Logo of Phnom Penh Post newspaper Phnom Penh Post - Who does Kem Ley's killing ‘benefit’, asks PM

Who does Kem Ley's killing ‘benefit’, asks PM

Hun Sen speaks during an inauguration ceremony yesterday, where he warned against calling Kem Ley’s death political. Photo supplied
Hun Sen speaks during an inauguration ceremony yesterday, where he warned against calling Kem Ley’s death political. Photo supplied

Who does Kem Ley's killing ‘benefit’, asks PM

Prime Minister Hun Sen yesterday called for calm in the wake of the slaying of political analyst Kem Ley, though appeared to cast aspersions in the direction of the opposition party by asking “who benefited” from a crime that made the government look bad.

Speaking to a gathering of military police, the premier again condemned Sunday’s shooting of the prominent government critic and called for authorities to find and punish the perpetrators or “conspiracy” behind the murder, while also announcing the government would begin a “campaign” to clamp down on crime and increase security.

While 44-year-old suspect Oeut Ang claimed he shot Ley over a debt in a confession video uploaded just hours after the crime, many were quick to label the slaying political, among them opposition leader Sam Rainsy, who flatly accused the state of involvement, while noting past assassinations of government critics.

Yesterday, Hun Sen also discussed the possibility of a political motive behind the killing, though not the government’s.

“This is a huge loss and impacts the government’s image. Who gains to benefit from such a case which happened at the same time the government is talking about peace and safety for the people? . . . This point seems to be a mockery of us,” Hun Sen said.

“On the one hand, the government suffers a huge impact for the image created of a lack of so-called competence in providing security, and on the other hand, the issue has immediately been painted a colour [suggesting] political characteristics.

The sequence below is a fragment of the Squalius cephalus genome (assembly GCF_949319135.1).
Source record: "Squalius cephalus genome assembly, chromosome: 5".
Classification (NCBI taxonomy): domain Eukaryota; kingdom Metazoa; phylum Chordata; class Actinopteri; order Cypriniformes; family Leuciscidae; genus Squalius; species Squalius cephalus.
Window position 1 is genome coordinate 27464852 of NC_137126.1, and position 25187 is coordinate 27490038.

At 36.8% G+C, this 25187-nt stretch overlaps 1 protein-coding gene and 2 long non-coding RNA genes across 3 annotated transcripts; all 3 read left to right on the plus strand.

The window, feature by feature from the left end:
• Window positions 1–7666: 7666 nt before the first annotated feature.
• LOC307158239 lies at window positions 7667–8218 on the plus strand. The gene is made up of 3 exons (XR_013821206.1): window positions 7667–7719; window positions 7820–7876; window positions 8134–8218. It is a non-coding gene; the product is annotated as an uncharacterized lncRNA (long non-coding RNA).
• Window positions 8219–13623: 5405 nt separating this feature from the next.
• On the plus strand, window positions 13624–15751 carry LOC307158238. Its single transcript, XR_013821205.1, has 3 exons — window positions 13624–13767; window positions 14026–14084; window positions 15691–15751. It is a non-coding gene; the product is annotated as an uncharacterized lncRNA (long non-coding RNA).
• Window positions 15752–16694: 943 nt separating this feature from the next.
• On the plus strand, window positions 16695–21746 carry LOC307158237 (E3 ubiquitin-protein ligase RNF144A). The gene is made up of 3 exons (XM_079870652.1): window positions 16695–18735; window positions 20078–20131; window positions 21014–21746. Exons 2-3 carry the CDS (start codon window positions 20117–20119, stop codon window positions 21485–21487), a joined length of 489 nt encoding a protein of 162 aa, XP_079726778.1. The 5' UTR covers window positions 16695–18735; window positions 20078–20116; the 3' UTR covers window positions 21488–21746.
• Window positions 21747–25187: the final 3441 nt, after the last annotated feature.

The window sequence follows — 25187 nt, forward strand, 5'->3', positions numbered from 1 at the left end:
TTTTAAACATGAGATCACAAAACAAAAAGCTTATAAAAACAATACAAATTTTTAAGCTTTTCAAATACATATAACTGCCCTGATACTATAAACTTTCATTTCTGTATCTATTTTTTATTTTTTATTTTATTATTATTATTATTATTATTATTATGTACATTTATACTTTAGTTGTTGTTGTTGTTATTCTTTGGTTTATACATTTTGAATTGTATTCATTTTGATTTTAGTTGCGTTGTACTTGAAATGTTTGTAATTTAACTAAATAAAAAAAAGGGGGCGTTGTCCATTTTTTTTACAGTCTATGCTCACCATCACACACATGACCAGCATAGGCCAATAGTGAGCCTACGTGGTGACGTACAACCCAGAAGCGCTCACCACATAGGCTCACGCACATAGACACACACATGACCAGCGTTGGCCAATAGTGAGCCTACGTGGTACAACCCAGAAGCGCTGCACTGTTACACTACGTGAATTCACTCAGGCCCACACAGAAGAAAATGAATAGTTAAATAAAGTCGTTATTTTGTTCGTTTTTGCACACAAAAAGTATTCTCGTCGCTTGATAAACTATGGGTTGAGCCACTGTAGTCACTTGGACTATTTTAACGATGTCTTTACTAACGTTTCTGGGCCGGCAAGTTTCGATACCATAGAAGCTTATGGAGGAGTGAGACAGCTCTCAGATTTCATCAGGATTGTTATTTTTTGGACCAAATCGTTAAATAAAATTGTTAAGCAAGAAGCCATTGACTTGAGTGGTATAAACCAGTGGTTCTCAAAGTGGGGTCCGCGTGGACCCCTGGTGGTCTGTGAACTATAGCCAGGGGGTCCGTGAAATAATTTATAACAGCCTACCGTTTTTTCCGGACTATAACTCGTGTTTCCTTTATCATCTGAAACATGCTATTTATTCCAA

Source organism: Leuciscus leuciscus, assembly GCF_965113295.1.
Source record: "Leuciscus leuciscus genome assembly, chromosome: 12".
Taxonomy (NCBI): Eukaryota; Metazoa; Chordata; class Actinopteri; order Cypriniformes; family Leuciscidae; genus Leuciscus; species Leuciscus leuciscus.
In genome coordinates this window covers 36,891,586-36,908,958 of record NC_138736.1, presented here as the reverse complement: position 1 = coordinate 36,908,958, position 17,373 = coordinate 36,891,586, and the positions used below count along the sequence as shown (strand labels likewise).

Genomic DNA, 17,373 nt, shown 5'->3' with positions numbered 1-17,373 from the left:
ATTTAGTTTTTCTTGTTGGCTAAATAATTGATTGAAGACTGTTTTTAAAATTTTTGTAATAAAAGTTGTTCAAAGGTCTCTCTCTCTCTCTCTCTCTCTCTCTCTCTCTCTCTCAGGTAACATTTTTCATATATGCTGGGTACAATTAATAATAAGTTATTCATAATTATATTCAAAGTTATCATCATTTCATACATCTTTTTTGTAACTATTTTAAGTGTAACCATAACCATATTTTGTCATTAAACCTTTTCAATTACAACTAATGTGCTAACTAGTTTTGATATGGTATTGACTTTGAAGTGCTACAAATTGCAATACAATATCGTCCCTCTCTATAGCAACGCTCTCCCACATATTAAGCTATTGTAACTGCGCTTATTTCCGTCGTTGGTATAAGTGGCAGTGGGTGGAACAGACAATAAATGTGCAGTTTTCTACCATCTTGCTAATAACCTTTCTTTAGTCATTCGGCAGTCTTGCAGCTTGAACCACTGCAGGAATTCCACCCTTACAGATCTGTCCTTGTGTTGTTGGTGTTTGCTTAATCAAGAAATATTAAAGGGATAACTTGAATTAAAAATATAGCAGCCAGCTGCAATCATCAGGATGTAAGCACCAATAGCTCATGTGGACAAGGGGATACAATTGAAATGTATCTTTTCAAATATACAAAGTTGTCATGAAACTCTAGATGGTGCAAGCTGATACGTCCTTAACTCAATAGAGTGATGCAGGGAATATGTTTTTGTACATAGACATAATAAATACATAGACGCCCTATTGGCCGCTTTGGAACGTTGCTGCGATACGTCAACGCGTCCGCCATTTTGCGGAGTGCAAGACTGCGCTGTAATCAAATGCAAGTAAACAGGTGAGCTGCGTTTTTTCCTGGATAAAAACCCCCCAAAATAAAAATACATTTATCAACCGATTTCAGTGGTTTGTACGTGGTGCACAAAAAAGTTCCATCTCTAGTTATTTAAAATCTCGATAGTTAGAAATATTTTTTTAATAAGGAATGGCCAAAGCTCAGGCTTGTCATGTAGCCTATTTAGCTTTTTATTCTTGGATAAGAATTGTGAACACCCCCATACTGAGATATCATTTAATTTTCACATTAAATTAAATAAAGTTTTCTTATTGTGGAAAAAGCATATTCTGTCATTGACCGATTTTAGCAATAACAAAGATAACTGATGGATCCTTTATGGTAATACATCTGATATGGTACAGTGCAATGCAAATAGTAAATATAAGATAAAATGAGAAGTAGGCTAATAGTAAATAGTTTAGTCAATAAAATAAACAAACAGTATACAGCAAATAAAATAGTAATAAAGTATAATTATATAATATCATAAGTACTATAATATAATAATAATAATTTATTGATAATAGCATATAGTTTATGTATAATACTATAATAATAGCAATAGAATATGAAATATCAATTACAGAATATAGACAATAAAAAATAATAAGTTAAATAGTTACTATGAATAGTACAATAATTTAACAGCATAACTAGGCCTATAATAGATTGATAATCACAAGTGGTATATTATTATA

“Therefore, I hope that our people will allow the competent ministries and institutions to work thoroughly and avoid turning this tragedy into a political issue . . . I hope other politicians will not use this issue to politicise, incite and turn the nation to chaos.”

Responding yesterday via email, Cambodia National Rescue Party president Sam Rainsy said Hun Sen was adding “insult to injury and death” and had gone beyond “any possible limit on indecency”.

After again reiterating his accusation of government involvement, he also added that Kem Ley had actually been helping the CNRP with policy development and consulting, which he alleged “might have contributed to his murder”.

MOST VIEWED

  • New US bill ‘is a violation of Cambodian independence’

    After a US congressmen introduced bipartisan legislation that will enact sanctions on Cambodian officials responsible for “undermining democracy” in the Kingdom, government officials and the ruling Cambodian People’s Party on Sunday said they regarded the potential action as the “violation of independence and sovereignty

  • Angkor Wat named as the top landmark for the second year

    Travel website TripAdvisor has named Cambodia’s ancient wonder Angkor Wat as the top landmark in the world for the second year running in their Travelers’ Choice Award 2018, an achievement Cambodian tourism operators expect will attract more tourists to the Kingdom. The website uses traveller

  • Ministry’s plan for net sparks fears

    The government has ordered all domestic and international internet traffic in the Kingdom to pass through a Data Management Centre (DMC) that has been newly created by the state-owned Telecom Cambodia, in a move some have claimed is an attempt to censor government critics. Spokesman

  • Hun Sen detractors ‘will die’

    Prime Minister Hun Sen on Wednesday said those who curse or insult him would eventually die without a plot of land to bury their bodies after being killed by lightning, suffering the same fate as those who recently died in Thmar Baing district in Koh